Favourite Ding sent packing

Favourite Ding sent packing

Ding Junhui

Chinese snooker superstar Ding Junhui vowed he would be crowned world champion one day despite being outclassed 13-5 by English opponent Barry Hawkins in the quarterfinal of this year's renewal.

Ding, 31, looked far off the player who had been made the favourite to be crowned world champion after the first round exit of defending champion Mark Selby and then the second round departure of the five-time champion 'Rocket' Ronnie O'Sullivan.

Hawkins, who beat Ding in 2013 on the way to a surprise appearance in the final where he lost to O'Sullivan, led 11-5 overnight and clinically rounded off the victory taking the first two frames on offer on Wednesday.

Indeed the 39-year-old Englishman finished with a flourish with a superb break of 117 -- his second century of the encounter -- to earn himself a semifinal spot for the fourth time in the past five editions.

However, Ding, whose best performance at the worlds is losing to Selby in the 2016 final, insisted that despite falling short he would eventually lift the trophy.

"I believe I can still win this one day," he said at a press conference. "I'll always keep up my hopes and I'll never give up. I'm a sportsman, I can't give up."

Ding, who had been magnificent in his second round match destroying promising Scotsman Anthony McGill 13-4, was philosophical about his under-performing against Hawkins.

"Some days you play well, some days are different," said Ding.

"I tried to play well and score heavily but what can I say? It wasn't working out there."

Hawkins, who faces either two-time champion Mark Williams or Ali Carter in the semifinals, said Ding had perhaps wilted under the weight of expectation back in China.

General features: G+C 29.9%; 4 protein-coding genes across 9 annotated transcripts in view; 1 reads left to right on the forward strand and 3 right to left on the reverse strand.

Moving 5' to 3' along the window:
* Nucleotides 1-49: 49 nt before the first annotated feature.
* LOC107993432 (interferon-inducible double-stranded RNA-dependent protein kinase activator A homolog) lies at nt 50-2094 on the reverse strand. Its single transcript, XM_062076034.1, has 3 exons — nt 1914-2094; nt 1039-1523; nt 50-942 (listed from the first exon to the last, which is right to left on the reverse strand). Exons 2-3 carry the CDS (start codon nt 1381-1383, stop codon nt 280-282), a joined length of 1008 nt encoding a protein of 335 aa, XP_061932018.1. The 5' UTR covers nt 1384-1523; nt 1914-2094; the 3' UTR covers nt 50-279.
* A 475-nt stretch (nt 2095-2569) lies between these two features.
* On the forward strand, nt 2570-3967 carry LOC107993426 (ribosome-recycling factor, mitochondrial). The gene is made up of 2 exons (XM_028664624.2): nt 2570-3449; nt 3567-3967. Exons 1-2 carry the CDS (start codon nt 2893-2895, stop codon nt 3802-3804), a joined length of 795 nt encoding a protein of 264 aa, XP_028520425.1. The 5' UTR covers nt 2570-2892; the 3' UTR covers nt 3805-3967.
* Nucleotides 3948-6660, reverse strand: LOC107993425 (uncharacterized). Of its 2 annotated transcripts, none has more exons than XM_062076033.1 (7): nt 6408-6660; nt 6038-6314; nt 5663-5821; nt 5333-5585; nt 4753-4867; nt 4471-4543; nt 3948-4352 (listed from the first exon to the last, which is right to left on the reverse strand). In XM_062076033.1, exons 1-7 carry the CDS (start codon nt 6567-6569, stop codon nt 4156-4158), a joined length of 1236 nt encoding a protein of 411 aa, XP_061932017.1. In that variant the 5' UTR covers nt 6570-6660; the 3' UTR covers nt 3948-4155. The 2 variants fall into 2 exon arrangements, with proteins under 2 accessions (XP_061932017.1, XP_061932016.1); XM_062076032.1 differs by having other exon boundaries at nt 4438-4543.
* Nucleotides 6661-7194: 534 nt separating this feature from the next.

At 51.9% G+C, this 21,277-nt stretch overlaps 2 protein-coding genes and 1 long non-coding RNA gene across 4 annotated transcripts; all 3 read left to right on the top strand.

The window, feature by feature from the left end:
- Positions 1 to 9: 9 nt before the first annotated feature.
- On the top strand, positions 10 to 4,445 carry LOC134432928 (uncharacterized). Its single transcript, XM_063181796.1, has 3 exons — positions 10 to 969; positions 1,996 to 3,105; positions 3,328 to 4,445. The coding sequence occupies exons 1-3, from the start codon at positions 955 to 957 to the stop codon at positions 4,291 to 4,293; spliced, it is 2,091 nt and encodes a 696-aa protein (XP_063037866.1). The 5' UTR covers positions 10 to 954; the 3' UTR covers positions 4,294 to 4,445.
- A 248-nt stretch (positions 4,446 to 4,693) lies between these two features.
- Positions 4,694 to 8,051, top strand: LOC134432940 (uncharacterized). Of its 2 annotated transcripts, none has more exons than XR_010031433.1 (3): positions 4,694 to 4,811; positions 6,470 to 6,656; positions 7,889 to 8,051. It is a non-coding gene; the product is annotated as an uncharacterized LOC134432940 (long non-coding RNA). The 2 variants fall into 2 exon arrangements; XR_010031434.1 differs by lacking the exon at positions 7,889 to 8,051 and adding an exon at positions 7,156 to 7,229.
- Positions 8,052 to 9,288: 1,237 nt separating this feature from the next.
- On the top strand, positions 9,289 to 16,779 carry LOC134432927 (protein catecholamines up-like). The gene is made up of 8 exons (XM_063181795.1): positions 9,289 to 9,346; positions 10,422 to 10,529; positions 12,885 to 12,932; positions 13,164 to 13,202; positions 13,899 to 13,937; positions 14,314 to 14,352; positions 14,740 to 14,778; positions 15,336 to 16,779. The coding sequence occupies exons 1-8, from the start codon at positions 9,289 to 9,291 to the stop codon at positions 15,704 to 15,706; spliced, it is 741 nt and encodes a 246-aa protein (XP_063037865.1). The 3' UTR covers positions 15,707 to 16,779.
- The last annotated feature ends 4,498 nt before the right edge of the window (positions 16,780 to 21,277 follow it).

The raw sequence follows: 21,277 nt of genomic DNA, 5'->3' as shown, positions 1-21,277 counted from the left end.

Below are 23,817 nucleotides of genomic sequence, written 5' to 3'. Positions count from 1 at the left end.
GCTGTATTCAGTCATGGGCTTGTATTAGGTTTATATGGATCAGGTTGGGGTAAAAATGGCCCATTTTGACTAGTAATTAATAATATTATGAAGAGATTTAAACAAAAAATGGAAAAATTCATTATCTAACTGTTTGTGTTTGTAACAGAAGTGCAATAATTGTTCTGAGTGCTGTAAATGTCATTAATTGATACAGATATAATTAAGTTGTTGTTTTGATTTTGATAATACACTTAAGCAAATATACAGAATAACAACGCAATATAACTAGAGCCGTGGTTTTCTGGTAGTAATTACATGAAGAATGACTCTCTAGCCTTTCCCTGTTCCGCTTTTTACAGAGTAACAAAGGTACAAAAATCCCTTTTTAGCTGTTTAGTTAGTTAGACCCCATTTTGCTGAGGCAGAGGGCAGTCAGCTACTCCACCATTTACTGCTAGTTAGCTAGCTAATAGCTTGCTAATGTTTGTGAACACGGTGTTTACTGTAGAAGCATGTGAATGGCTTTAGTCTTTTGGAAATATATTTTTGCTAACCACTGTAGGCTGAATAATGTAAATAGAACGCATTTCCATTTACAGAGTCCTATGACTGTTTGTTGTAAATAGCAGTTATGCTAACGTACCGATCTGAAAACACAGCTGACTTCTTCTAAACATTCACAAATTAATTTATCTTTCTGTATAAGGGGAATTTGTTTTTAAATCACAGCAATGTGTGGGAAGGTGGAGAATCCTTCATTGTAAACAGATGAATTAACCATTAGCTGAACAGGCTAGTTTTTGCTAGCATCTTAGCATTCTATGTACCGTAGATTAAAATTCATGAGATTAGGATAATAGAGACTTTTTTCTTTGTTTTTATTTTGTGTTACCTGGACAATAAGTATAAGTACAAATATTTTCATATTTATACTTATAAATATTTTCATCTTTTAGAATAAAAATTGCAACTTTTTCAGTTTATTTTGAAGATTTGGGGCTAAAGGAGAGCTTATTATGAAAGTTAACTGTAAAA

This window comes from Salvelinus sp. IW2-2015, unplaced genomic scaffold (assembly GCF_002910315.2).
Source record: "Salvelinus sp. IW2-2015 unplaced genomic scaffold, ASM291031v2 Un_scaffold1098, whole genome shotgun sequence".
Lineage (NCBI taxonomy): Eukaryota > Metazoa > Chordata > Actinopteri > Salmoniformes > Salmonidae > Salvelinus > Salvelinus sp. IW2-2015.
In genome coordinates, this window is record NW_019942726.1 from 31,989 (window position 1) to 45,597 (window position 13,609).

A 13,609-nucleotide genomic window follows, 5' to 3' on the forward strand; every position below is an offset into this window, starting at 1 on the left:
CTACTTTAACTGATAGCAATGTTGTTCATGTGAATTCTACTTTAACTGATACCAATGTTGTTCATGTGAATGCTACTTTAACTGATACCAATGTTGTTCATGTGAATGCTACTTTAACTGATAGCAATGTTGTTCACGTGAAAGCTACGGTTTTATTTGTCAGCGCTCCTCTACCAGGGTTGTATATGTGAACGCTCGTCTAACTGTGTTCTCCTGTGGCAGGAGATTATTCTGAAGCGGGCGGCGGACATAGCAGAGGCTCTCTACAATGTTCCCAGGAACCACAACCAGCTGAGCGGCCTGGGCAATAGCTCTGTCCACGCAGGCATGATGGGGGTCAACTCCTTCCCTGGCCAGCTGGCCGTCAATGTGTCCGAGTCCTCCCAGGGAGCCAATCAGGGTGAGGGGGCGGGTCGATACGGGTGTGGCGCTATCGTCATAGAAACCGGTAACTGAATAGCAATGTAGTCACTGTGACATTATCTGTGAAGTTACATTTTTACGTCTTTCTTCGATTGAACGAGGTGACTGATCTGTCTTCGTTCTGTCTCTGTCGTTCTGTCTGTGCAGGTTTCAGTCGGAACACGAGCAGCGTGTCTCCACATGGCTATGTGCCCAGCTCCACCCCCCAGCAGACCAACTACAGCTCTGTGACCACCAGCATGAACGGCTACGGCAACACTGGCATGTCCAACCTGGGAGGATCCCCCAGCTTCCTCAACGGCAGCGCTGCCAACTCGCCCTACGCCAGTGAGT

"I punished him every time he made a mistake and when someone is doing that against you, it is easy to miss a few," said Hawkins.

"I managed to keep him under pressure. And there is a lot of pressure on his shoulders too.

"Winning 6-2 last night was huge and I am happy to get over the line. I felt like he gave up at the end."

Hawkins' compatriot Kyren Wilson is in a similar position leading Northern Ireland's Mark Allen 11-5 after some dynamic potting.

Wilson won seven of the second session's eight frames to leave Allen shell-shocked and the Englishman in sight of avenging his loss to the same player in January's Masters final.

Scotland's John Higgins and Williams of Wales, the two remaining former world champions in the draw, are locked in tough battles of their own.

Quadruple champion Higgins, the beaten finalist last year, is all square with Judd Trump 8-8 in a repeat of the 2011 final which the Scotsman won.

Williams, who pledged to appear naked at the press conference if he goes on to reach the final, is level 4-4 with two-time finalist Ali Carter, who ousted O'Sullivan.